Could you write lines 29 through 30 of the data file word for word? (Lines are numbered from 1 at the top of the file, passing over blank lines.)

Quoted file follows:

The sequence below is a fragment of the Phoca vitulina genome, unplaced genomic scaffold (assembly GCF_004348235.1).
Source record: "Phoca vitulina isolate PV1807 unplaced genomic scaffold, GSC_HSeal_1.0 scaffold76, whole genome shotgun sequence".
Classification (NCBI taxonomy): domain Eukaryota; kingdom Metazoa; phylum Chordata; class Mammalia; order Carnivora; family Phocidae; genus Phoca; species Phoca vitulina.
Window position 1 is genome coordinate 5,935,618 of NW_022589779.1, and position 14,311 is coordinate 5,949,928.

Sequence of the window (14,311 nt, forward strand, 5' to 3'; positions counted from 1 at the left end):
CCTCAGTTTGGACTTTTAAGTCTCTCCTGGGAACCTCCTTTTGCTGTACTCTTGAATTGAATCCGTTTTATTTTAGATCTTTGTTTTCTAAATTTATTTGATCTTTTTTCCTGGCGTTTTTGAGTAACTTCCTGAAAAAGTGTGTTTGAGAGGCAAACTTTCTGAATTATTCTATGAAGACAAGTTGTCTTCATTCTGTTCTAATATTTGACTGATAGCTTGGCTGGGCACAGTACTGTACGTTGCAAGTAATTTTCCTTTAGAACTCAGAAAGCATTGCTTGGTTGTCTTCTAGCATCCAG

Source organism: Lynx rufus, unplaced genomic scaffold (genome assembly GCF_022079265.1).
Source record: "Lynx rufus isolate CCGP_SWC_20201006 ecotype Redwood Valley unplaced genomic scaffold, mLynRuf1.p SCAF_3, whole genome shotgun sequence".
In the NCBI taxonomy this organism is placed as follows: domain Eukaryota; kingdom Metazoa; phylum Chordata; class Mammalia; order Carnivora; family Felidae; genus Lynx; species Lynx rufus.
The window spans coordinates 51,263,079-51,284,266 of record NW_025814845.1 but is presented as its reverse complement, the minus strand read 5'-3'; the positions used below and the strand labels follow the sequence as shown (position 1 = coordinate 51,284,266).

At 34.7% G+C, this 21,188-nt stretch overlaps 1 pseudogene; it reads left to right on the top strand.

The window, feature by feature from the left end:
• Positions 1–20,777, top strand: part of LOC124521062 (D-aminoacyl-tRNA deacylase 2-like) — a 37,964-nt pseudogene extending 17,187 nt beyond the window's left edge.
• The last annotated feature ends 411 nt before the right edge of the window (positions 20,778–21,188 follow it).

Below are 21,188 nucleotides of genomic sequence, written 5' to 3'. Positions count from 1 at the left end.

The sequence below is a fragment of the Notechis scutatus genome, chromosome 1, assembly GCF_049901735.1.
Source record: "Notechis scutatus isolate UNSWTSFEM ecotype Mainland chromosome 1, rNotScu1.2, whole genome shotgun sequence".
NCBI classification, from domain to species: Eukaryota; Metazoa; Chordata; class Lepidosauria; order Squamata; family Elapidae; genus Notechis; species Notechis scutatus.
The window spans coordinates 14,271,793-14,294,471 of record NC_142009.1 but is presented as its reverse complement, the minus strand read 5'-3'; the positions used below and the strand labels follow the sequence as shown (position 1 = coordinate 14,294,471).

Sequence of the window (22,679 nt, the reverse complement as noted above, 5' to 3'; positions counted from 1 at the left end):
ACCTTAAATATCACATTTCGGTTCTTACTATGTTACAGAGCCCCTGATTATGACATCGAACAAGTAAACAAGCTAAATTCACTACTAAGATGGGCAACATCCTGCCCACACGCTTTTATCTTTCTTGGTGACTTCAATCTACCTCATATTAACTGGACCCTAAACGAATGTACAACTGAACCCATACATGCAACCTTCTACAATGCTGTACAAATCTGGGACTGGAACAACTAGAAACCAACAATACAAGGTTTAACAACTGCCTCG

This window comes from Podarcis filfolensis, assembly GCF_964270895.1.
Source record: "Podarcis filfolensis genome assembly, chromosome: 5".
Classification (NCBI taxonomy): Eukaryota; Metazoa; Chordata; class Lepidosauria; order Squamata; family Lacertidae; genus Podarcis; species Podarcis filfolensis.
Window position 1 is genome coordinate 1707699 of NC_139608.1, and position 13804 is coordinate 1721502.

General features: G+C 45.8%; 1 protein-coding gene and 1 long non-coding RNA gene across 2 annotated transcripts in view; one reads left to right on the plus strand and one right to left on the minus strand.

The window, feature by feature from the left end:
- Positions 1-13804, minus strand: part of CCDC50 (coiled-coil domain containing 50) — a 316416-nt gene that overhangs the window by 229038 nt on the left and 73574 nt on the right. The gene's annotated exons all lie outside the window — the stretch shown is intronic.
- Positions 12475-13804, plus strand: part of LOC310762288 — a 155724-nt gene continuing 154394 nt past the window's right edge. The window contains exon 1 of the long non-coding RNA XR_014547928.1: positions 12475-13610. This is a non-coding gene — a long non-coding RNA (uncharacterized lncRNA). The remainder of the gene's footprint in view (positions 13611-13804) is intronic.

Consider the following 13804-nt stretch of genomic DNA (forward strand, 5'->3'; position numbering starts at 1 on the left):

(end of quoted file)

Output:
- Positions 12475-13804, plus strand: part of LOC310762288 — a 155724-nt gene continuing 154394 nt past the window's right edge. The window contains exon 1 of the long non-coding RNA XR_014547928.1: positions 12475-13610. This is a non-coding gene — a long non-coding RNA (uncharacterized lncRNA). The remainder of the gene's footprint in view (positions 13611-13804) is intronic.

Consider the following 13804-nt stretch of genomic DNA (forward strand, 5'->3'; position numbering starts at 1 on the left):